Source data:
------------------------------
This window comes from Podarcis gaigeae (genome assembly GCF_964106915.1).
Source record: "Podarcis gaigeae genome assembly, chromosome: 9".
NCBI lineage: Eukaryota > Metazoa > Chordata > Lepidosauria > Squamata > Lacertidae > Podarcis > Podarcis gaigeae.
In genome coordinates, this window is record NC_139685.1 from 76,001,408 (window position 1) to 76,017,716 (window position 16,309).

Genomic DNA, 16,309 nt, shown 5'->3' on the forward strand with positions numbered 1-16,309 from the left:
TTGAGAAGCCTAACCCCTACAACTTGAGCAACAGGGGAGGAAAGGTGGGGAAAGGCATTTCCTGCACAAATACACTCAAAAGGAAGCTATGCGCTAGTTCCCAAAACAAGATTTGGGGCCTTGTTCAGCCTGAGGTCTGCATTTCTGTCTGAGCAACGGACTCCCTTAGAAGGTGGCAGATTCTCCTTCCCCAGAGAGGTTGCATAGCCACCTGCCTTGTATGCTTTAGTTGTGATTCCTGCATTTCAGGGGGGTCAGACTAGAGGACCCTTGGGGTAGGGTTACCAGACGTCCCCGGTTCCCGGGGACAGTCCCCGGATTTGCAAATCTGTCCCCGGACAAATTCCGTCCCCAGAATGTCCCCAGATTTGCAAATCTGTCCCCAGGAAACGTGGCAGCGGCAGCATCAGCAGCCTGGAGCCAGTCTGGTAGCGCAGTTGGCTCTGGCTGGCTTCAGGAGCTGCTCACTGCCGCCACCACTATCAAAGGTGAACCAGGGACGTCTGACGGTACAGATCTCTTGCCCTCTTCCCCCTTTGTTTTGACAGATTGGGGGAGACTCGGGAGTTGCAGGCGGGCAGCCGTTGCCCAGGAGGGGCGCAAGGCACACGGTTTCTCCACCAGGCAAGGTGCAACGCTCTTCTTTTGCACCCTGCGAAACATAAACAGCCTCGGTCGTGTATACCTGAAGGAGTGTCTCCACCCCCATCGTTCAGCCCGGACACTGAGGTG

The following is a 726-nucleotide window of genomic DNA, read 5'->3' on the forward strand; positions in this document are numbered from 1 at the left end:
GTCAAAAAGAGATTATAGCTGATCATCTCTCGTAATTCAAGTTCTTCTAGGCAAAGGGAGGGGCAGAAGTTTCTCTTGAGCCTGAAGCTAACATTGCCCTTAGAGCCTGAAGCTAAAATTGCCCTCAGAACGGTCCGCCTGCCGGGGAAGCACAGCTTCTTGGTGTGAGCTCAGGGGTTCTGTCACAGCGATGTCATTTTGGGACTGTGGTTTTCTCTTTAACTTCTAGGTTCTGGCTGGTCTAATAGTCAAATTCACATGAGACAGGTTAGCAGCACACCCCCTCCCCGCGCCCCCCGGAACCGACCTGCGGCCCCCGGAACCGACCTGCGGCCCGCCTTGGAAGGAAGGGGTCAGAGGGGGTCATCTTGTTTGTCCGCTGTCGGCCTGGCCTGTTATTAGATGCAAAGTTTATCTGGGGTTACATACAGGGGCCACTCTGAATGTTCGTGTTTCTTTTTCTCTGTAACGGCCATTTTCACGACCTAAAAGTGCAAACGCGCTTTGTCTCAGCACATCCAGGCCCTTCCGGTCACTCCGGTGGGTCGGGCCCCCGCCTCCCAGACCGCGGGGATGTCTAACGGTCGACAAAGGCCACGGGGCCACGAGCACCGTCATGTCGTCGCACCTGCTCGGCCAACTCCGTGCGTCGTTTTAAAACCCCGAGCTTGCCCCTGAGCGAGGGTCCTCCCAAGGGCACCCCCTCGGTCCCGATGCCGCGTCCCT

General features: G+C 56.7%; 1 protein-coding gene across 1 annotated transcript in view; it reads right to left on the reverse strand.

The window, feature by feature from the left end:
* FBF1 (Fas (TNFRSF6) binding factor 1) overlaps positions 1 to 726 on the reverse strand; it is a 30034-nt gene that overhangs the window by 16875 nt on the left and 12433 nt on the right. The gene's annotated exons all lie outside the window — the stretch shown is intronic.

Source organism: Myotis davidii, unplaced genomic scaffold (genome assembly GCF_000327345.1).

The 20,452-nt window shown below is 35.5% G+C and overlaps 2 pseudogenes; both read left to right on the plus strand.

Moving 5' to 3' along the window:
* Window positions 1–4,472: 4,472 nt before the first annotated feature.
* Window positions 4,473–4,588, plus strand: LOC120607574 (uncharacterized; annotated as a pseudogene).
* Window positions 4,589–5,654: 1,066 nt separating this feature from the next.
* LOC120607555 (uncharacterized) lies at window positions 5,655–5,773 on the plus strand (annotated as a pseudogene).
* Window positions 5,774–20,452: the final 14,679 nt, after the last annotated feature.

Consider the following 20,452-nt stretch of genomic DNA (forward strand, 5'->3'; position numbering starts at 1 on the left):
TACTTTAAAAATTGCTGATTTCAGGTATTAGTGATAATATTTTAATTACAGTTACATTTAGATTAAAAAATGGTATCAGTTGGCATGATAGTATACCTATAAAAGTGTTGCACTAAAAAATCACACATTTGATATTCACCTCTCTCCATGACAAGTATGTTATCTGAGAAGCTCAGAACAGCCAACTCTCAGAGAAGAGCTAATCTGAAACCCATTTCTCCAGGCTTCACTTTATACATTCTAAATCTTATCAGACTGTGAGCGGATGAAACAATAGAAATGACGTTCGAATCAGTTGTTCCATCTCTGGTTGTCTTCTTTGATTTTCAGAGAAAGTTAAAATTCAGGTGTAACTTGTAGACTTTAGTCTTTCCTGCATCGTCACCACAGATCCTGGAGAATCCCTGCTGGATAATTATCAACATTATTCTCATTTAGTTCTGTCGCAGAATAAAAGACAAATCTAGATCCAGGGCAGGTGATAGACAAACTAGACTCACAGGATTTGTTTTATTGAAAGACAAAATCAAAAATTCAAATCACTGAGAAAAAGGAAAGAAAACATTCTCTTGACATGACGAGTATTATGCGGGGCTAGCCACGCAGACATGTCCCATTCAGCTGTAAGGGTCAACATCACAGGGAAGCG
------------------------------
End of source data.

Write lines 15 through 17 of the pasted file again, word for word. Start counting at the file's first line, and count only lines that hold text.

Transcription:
* Window positions 1–4,472: 4,472 nt before the first annotated feature.
* Window positions 4,473–4,588, plus strand: LOC120607574 (uncharacterized; annotated as a pseudogene).
* Window positions 4,589–5,654: 1,066 nt separating this feature from the next.